Iraq’s prime minister walks tightrope in struggle with militias

The militias have fired dozens of rockets at facilities where US personnel are located. They have frequently fired Iranian-supplied 107mm rockets at the US embassy in Baghdad.

Iranian President Hassan Rouhani welcomes Iraqi Prime Minister Mustafa al-Kadhimi as they wear protective masks, in Tehran, Iran, July 21, 2020. (photo credit: IRAQI PRIME MINISTER MEDIA OFFICE/HANDOUT VIA REUTERS)
Iranian President Hassan Rouhani welcomes Iraqi Prime Minister Mustafa al-Kadhimi as they wear protective masks, in Tehran, Iran, July 21, 2020.
(photo credit: IRAQI PRIME MINISTER MEDIA OFFICE/HANDOUT VIA REUTERS)
Not so long ago, Iraqi Prime Minister Mustafa al-Kadhimi, a former activist and intelligence chief, was wearing a jacket that the Hashd al-Shaabi had presented him. On Friday night, the khaki jacket was nowhere to be seen when he met his security chiefs in Baghdad as tensions rose with a militia that is part of the Hashd.
Kadhimi is walking a tightrope. The Asaib Ahl al-Haq militia, part of the Hashd, which is part of the security forces, has threatened the prime minister, US forces in Iraq and Iraq’s sovereignty itself.
Asaib is run by Qais Khazali, a former US detainee who was held at Camp Cropper. He is a former ally of Muqtada al-Sadr in 2004 but broke off from him and became a Shi’ite militia gang leader.
Khazali fought the Americans, linked up with Lebanese Hezbollah, got himself sanctioned by the US and built Asaib into a formidable military force and armed gang. Asaib was part of the 100,000 members of the Hashd who fought ISIS and have opposed the US role in Iraq.
Militia leaders such as Abu Mahdi al-Muhandis and Hadi al-Amiri are close to Iran. The US killed Muhandis in January when he met Qasem Soleimani at Baghdad’s airport.
The militias have fired dozens of rockets at facilities where US personnel are located, and they have frequently fired Iranian-supplied 107-mm. rockets at the US Embassy in Baghdad. The US has threatened to close the embassy and strike at the Iranian-backed militias.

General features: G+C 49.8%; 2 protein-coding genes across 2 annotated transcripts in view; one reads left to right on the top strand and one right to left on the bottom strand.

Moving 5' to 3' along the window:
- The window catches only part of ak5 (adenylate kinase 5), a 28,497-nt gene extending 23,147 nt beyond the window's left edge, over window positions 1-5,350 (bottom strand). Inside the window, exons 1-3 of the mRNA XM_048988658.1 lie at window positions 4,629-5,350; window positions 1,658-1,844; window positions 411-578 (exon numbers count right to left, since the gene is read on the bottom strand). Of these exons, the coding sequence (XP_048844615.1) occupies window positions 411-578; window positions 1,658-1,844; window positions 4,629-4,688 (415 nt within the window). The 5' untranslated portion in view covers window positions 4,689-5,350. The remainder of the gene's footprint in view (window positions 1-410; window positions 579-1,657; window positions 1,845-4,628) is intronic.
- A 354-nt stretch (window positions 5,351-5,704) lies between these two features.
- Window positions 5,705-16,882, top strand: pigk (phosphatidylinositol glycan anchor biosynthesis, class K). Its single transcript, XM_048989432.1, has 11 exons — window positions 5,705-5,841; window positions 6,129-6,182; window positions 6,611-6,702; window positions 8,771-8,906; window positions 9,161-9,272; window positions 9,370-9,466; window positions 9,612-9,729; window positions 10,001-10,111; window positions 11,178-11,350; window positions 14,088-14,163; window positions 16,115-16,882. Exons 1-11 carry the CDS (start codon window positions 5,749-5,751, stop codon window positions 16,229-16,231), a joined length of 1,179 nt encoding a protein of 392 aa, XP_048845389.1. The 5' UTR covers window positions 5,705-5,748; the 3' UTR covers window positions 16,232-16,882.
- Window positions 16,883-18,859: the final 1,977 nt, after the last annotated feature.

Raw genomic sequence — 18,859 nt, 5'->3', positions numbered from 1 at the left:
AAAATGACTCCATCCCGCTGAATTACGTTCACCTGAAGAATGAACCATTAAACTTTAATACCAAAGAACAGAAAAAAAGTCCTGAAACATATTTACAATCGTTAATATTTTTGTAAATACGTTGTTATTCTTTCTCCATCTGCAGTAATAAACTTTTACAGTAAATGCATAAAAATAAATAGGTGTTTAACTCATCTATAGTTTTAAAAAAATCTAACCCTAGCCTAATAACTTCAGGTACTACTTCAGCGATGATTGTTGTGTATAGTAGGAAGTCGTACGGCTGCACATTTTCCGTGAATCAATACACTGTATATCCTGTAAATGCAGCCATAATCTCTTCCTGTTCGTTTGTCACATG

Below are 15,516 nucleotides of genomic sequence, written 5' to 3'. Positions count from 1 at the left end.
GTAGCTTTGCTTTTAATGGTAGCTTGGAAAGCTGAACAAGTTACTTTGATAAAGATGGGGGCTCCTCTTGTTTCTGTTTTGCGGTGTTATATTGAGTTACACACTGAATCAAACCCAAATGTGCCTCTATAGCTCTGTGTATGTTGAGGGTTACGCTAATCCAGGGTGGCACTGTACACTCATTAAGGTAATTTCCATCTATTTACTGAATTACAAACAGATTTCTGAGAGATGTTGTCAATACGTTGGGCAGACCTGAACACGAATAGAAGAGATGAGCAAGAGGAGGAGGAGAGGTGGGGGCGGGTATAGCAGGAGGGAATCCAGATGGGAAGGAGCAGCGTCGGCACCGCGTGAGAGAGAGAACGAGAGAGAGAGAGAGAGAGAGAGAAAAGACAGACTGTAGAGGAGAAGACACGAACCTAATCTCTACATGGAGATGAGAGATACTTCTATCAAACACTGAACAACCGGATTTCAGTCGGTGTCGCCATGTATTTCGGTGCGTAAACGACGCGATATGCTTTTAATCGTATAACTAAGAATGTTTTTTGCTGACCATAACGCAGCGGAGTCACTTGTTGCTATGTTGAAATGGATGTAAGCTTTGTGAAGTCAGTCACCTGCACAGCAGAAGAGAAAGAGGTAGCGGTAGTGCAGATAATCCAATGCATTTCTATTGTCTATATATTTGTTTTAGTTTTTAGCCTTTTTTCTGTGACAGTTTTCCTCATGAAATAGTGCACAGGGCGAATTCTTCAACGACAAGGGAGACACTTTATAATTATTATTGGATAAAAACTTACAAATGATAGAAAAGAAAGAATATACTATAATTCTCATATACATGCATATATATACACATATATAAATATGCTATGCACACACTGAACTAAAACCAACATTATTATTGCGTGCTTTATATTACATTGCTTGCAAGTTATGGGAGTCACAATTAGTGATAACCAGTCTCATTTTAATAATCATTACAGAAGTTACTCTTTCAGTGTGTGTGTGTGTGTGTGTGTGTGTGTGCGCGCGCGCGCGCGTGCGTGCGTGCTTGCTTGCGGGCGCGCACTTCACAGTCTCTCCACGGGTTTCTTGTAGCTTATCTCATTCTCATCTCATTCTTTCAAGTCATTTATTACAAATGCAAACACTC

This has brought everything to another crisis. Kadhimi wants to balance the militias, Iran and the US. He says he does not want Iraq to be the scene of a proxy war. He has tried his best. But he, too, is threatened. He tried to detain members of Kataib Hezbollah in June, and the decision was reversed.
On Friday, he sat cloistered with his generals and counterterror chiefs. Meanwhile, Asaib was talking to Qasim al-Araji, the national security adviser, and also with Sadr’s Saraya al-Salam, complaining that Baghdad had detained one of their commanders. They gave Kadhimi 48 hours to release the detainee.
This made it appear that the militias might either strike at the Americans or even the government, and it brought whispers that Sadr’s own militia would protect the government from Khazali. It should be recalled that Khazali had visited Lebanon in 2017 and threatened Israel. He wants to be part of Iran’s corridor of control across the region.
Other Iraqi militias prefer slower-paced pressure on the US. They, too, want to control the region with Iran. But they are more cautious. Because Asaib has roots in criminality, extortion, kidnapping, assassinations and shakedowns, its criminal element is larger.
It is not clear if Kadhimi can outsmart these dangerous militias. He has climbed down before, and Friday night he avoided conflict. Tensions are high on the anniversary of Soleimani’s killing and as Iran awaits Joe Biden moving into the White House. Iraq is walking a tightrope.